Over summer, we’re revisiting some of our favourite GET REAL episodes of 2020. People living with disabilities and mental health conditions are over-represented in the justice system, something we at ermha365 see in our work every day. In this, one of our most popular episodes, we ask why this happens, and talk about how we amplified these issues by taking them to the Royal Commission on Violence, Abuse, Neglect and Discrimination against People with Disabilities.For more GET REAL episodes, go to https://www.ermha.org/get-real-podcast/
71 minutes | Jan 13, 2021
GET REAL Summer Series, Episode 2 - Celebrating PARCs
Over summer, we’re revisiting some of our favourite GET REAL episodes of 2020. The COVID-19 pandemic has intensified public interest in how we deliver mental health services and support. PARCs are a short-term, residential mental health treatment services located in the community that provide an essential recovery-oriented service. ermha365 has been managing PARCs for almost 15 years and during 2020, we ran two GET REAL episodes celebrating PARCS – there is a lot to celebrate — but this is a highlights episode, containing interviews with some of the many people who shape and stay at ermha365 PARCs. We hope you enjoy it.For more GET REAL episodes, go to https://www.ermha.org/get-real-podcast/
48 minutes | Jan 6, 2021
GET REAL Summer Series, Episode 1 – Caring for Carers
Over summer, we’re revisiting some of our favourite GET REAL episodes of 2020. Caring for Carers was our first episode, recorded in early 2020, and is still one of our favourites. In this episode, we talk to Lynn and SJ, both carers with lived experience, about what it’s really like to support someone with a complex mental health issue or a disability, and how we can better care for carers – especially during challenging times. We hope you enjoy it. For more GET REAL episodes, go to https://www.ermha.org/get-real-podcast/
52 minutes | Dec 22, 2020
Episode 20: From illness, to wellness, to recovery: Suicide Prevention
Ingrid Ozols battled mental illness and suicidal ideation. She has loved ones who have succeeded, and others who actively contemplate suicide. Ingrid not only continues on her wellness and recovery journey, but thrives as a national and global speaker on suicide prevention. Ingrid’s strength comes from willingness to share her vulnerability.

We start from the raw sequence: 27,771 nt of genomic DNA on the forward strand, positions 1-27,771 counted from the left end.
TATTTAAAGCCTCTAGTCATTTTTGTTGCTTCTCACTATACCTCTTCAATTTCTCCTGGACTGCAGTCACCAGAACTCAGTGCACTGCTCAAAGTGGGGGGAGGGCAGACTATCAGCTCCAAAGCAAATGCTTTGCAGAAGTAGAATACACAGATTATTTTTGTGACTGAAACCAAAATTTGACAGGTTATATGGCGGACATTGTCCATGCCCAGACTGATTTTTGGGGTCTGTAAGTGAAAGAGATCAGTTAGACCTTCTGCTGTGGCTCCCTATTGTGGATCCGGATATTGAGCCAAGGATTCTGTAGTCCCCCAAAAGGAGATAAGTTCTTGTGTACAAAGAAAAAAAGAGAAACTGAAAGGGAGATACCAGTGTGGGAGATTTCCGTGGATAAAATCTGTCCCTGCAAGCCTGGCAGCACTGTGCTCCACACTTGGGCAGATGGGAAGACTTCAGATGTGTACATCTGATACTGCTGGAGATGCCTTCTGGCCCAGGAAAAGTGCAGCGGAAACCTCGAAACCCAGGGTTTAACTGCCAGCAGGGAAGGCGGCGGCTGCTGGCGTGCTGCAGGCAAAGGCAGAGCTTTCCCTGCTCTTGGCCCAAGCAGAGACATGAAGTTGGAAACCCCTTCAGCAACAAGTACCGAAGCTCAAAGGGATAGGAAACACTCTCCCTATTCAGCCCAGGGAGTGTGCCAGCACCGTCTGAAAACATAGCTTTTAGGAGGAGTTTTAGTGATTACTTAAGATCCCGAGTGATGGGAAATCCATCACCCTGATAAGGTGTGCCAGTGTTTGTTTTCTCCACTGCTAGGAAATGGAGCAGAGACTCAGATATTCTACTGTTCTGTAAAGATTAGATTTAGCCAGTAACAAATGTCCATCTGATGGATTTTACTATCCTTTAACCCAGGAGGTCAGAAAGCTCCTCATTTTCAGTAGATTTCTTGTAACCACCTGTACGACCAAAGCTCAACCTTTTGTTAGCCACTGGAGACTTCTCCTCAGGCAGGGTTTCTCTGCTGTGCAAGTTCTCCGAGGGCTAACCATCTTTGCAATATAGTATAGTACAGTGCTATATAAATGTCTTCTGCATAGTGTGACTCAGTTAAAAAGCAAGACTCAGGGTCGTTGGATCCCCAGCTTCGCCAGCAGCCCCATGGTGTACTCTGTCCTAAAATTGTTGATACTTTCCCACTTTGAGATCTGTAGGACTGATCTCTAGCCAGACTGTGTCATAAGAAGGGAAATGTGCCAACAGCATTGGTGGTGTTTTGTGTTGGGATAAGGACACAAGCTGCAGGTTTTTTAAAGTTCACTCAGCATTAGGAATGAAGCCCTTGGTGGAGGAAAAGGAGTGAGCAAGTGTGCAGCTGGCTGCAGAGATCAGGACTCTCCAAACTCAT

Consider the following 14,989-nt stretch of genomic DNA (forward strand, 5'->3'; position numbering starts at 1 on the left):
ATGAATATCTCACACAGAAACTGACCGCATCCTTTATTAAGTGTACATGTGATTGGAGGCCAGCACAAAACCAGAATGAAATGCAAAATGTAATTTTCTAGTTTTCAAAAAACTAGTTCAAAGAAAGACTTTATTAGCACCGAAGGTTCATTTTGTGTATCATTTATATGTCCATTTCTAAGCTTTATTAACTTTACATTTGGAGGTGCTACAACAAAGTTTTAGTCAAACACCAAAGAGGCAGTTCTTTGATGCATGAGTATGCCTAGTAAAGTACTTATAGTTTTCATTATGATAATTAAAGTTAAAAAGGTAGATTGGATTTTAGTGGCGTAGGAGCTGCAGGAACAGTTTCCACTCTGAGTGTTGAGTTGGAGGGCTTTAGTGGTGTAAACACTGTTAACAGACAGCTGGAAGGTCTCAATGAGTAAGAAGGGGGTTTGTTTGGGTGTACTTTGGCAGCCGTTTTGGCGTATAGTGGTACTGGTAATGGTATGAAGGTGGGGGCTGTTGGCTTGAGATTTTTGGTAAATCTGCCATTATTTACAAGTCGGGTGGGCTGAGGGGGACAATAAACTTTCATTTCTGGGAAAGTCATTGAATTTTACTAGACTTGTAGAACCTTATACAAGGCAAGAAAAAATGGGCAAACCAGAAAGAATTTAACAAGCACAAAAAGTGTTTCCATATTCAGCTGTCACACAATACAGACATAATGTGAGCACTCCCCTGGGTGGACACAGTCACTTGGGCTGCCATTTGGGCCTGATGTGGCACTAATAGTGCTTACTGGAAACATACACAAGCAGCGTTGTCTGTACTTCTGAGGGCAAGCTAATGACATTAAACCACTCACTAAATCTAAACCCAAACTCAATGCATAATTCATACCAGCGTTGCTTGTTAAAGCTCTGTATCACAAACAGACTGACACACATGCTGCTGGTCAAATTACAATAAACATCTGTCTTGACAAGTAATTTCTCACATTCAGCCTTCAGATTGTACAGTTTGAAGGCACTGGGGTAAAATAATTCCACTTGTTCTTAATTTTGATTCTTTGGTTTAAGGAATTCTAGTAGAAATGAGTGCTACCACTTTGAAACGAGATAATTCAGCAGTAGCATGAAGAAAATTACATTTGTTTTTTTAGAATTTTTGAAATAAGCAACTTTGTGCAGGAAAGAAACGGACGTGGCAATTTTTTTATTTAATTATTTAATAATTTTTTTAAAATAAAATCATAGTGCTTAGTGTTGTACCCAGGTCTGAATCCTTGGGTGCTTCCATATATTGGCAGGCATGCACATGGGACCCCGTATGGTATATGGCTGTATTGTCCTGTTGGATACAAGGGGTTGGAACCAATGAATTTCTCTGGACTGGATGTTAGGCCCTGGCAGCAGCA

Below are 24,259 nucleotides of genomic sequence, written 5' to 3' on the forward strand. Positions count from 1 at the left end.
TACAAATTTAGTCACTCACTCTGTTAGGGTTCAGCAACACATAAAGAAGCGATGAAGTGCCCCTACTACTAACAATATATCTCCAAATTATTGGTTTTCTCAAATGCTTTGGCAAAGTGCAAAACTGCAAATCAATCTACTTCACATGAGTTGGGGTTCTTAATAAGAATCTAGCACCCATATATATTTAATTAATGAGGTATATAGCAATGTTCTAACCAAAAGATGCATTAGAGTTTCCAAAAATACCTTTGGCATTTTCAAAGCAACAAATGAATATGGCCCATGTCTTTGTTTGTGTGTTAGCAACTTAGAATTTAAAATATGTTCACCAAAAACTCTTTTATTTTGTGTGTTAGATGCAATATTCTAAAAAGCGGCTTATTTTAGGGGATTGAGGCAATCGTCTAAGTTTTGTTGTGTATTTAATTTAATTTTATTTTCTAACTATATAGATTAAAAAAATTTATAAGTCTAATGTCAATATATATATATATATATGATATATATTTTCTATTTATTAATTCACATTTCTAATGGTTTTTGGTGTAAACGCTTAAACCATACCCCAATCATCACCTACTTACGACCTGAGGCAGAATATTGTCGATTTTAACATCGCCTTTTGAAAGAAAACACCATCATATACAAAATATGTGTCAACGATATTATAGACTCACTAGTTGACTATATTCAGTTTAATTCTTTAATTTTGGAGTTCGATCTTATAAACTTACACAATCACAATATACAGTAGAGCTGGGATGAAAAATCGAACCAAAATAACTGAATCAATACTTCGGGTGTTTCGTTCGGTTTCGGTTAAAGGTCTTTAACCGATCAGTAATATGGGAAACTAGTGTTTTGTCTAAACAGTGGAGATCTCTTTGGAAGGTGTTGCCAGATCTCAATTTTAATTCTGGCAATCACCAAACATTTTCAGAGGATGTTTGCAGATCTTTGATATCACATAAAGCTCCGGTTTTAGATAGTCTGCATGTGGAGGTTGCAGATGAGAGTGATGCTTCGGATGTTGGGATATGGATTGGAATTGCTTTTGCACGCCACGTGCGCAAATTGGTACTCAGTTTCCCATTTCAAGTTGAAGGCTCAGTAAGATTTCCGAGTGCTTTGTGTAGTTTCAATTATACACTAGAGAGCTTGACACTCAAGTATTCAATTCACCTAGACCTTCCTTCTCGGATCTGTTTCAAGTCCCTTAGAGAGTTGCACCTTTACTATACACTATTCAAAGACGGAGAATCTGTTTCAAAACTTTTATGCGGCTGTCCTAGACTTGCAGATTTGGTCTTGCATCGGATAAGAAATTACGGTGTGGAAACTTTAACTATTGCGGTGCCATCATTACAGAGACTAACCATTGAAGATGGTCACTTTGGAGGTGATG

43 minutes | Dec 7, 2020
Episode 19: Invisible Disabilities
Not all disabilities are visible – in fact most aren’t! People with invisible disabilities face all the same barriers as people with obvious disabilities, but compounded by the lack of obvious impairment. Attitudinal barriers, in particular, are rife – with well-meaning members of the public interrogating people who don’t seem to have a disability (for example, are not in a wheelchair) about using a disabled parking space or toilet. Confronted like this, people with invisible disabilities are forced to declare their disability to total strangers, or argue their case – often in a public space. The humiliation often leads people to fear going out in public, resulting in isolation.To celebrate the International Day of Persons with Disabilities, we invited Lynn Russell, CEO of Invisible Disabilities Australia and Sarah Bayley, Senior Manager, Complex Services at ermha365 to talk about the challenges faced by people with invisible disabilities, some solutions to help avoid the need for public declarations, and some tips on how we can all improve our behaviour around this issue.For more information:Invisible Disabilities Australia - https://www.invisibledisabilities.com.au/about/ermha365 NDIS services - https://www.ermha.org/ndis-services/This page of the ermha365 website also contains a short video with stories and statistics around the challenges of some types of invisible disabilities, including mental illness, traumatic brain injuries, autism, learning disability and intellectual disability, and five simple tips we can all follow to support people with invisible disabilities.